Our Head of Learning Support – Jade Browett – is a passionate advocate for moving and learning and explains here why the two are so closely linked.
“Body awareness and movement – and in particular, proprioception and vestibular sense – is something that really resonated with me both at Uni and when I started delving into attention interventions for our children at school. They are really important and essential parts of childhood physical development, and something I know I work on with my own children at home.
Proprioception is essentially our hidden sixth sense.
It is what tells you where our body is within space. It is how our body parts move without having to look at them. It makes our bodies make sense of gravity. It’s the reason you can kick a ball without looking at your feet or being able to touch your nose with your eyes closed or even shovel popcorn in your mouth without taking your eyes off Chris Hemsworth whilst watching Thor.
Without properly developed proprioception, kids can push too hard during play with others. They may lack balance and fall off their chairs in class or at the dinner table, or trip up stairs constantly. You’ll often see this as toddler behaviour as they haven’t had the opportunity to develop it correctly yet. These difficulties could also be underlying issues, if extreme, so these are some starting points.
Vestibular sense is also important. This provides information about where the body is in relation to its space around it.
This is the sense that helps you understand balance, and it connects with all the other senses. Without a strong vestibular sense, kids will have no choice but to fidget about, bump into people, get frustrated, experience more falls and aggressive outbursts, get too close to people when talking, and struggle with focusing and listening. Because they literally cannot help it. This needs to be practised – and practised a lot.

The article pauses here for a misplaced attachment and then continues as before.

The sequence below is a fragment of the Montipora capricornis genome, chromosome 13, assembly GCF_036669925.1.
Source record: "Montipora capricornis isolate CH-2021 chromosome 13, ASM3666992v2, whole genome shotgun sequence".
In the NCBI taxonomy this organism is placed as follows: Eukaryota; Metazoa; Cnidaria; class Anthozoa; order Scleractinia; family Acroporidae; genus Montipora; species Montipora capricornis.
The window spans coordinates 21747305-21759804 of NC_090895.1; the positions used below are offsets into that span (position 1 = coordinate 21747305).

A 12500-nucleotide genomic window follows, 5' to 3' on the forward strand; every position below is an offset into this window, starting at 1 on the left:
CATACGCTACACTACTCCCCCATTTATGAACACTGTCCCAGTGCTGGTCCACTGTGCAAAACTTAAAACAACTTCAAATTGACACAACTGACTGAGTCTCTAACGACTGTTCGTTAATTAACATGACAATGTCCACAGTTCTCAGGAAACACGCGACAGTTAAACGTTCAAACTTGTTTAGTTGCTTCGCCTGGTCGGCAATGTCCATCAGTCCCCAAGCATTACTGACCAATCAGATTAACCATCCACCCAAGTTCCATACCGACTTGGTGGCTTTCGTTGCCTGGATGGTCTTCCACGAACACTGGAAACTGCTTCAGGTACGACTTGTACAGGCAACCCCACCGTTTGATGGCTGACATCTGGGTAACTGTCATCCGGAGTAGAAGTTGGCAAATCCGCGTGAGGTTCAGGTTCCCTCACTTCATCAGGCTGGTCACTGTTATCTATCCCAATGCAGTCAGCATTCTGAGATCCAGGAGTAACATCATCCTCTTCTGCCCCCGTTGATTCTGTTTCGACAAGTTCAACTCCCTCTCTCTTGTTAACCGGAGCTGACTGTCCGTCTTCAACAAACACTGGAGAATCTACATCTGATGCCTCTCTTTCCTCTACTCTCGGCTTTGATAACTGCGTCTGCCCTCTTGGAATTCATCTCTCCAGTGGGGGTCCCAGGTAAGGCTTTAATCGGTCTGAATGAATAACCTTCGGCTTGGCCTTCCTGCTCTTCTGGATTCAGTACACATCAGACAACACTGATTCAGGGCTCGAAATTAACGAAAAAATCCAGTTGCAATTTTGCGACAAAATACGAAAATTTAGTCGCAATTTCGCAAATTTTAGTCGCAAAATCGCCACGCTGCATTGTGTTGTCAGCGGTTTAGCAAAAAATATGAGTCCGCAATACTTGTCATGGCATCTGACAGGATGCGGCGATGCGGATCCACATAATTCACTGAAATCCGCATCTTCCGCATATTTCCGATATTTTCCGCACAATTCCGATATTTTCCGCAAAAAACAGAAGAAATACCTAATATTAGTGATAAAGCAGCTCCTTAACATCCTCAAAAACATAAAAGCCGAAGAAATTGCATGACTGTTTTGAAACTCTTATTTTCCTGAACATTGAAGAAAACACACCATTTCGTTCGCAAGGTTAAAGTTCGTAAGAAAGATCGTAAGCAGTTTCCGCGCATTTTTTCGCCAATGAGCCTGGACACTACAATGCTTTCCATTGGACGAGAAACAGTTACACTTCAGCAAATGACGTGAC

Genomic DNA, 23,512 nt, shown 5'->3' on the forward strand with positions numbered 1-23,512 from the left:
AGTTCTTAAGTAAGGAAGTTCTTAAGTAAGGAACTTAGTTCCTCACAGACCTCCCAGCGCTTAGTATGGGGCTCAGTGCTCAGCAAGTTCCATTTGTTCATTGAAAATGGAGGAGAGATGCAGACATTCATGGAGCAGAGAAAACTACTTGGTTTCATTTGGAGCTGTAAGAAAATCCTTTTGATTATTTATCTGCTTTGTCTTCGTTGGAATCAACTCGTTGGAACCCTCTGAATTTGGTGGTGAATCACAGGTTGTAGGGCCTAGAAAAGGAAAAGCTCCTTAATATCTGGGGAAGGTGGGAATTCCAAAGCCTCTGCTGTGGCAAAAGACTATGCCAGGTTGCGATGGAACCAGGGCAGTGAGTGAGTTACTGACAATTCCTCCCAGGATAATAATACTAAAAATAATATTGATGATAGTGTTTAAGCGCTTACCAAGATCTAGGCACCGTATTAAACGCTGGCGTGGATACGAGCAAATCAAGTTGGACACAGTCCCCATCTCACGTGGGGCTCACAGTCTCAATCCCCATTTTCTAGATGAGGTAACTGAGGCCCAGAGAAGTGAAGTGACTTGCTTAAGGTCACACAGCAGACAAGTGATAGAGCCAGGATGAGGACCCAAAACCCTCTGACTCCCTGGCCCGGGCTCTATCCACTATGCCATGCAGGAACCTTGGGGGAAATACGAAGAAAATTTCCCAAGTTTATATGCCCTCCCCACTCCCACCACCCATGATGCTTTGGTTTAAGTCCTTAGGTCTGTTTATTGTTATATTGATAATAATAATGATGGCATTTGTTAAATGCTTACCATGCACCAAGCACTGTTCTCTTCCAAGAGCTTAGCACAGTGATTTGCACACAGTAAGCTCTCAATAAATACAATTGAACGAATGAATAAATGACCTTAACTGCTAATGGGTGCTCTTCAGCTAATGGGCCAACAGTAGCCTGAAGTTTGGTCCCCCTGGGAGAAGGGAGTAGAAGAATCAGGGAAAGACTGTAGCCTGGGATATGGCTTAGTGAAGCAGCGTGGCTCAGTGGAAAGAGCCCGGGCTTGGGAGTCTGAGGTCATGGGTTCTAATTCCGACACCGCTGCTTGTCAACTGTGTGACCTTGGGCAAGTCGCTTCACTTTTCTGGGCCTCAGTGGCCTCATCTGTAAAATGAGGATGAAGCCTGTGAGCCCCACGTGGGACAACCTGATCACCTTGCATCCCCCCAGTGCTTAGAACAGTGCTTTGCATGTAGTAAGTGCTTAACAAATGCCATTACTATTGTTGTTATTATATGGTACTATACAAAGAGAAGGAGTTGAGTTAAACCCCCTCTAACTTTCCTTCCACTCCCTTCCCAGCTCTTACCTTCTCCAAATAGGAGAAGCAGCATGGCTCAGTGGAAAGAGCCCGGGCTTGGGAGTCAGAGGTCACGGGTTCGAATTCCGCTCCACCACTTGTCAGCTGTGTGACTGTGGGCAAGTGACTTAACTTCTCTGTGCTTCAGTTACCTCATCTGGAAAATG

In order for your children to learn to listen to instructions, focus on a task and follow directions, they need to develop proprioception and vestibular sense.
This can be achieved through many physical challenges. Hence why health experts bang on constantly about children needing physical exercise in a world surrounded by screens (even screens that we use sometimes to help our children learn.)
Without it, kids find it so difficult to pay attention in school because they are simply too distracted by their own bodies and how they work. Putting clothes on, trying new foods, finishing homework all become insurmountable tasks when children don’t have a strong vestibular sense or well-developed proprioception.
Kids need to play, and need to play with risk involved, to support their need of understanding their bodies and its relation with its surrounds.
They need to climb trees, hang upside down, go rock hopping at Narrabeen pool, push and pull objects, carry heavy loads (shopping bags from car to kitchen is fantastic), jump on a trampoline and get used to how their body can move. Some children will need more of this than others, and you know your child better than anyone.
You’re probably wondering why I am banging on about getting your kids moving when you may want them to sit still and listen! They will do that – but only once their body has had time to regulate and move. Only then can you put the next crucial steps in place and have your child focus.”
At St Joseph’s, the days of sitting still on the mat or staying in your chair behind a desk are long gone! We understand the importance of children being able to exert their physical energy to allow them to focus on their learning. We regularly get the students up and moving (getting the ‘wiggles out’) and our teachers are all keenly focused on the individual and whole class requirements in terms of how often that takes place.
All our teachers are passionate advocates of children starting the day right and continuing it with consistent energy. Year 4 teacher Miss Britton works with her students to run a few laps around the playground before most school days, and everyone is left smiling and refreshed – ready to kickstart their day!
Tools such as break out portable workspaces, stand up desks and wobble chairs all also help children be able to move and think in partnership.